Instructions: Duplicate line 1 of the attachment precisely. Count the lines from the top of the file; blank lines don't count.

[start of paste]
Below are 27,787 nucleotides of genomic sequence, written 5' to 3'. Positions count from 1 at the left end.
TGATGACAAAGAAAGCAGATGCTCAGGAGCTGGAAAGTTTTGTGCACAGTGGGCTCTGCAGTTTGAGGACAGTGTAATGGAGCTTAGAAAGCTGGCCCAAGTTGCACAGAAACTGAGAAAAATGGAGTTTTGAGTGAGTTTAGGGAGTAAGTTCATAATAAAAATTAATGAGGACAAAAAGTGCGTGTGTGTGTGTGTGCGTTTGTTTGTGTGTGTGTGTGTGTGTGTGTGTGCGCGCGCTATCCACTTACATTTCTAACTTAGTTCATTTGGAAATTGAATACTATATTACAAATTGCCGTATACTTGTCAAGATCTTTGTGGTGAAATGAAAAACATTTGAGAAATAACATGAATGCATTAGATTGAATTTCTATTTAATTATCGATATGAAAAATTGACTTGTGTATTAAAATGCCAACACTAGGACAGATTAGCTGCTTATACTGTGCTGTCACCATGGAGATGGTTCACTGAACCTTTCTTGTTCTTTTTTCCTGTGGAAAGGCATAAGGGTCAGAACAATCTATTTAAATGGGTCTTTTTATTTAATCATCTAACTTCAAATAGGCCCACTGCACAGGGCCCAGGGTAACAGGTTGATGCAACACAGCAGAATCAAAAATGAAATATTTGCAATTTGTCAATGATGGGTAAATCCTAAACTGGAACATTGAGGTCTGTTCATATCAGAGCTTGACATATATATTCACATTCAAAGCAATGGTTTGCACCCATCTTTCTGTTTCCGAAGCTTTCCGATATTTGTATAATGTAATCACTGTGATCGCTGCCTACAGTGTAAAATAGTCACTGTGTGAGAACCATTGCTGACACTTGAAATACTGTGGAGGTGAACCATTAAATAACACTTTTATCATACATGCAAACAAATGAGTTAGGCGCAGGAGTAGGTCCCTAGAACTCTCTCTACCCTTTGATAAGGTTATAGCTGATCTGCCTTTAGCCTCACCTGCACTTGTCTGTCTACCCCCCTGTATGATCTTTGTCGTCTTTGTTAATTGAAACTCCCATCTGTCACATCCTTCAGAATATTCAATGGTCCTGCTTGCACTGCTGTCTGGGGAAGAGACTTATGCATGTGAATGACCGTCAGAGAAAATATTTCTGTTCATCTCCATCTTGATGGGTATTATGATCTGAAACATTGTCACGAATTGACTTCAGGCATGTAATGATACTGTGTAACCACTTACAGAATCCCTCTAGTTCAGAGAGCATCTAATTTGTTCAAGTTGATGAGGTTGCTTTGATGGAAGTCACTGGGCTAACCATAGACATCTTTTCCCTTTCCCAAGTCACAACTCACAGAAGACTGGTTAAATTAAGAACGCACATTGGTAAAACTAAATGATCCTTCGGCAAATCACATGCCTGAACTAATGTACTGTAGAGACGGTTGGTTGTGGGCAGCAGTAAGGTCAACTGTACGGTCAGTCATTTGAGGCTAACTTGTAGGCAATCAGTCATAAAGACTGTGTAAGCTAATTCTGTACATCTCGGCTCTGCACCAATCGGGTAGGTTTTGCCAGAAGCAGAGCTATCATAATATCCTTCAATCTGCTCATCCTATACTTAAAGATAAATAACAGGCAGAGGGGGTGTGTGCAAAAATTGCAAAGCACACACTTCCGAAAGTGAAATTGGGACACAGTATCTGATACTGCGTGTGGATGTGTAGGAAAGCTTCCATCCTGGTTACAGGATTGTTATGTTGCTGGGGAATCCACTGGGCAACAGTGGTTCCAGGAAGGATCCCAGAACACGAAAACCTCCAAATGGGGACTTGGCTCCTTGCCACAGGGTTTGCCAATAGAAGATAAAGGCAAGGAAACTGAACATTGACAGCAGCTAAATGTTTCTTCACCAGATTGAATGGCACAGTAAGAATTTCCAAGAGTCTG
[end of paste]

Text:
Below are 27,787 nucleotides of genomic sequence, written 5' to 3'. Positions count from 1 at the left end.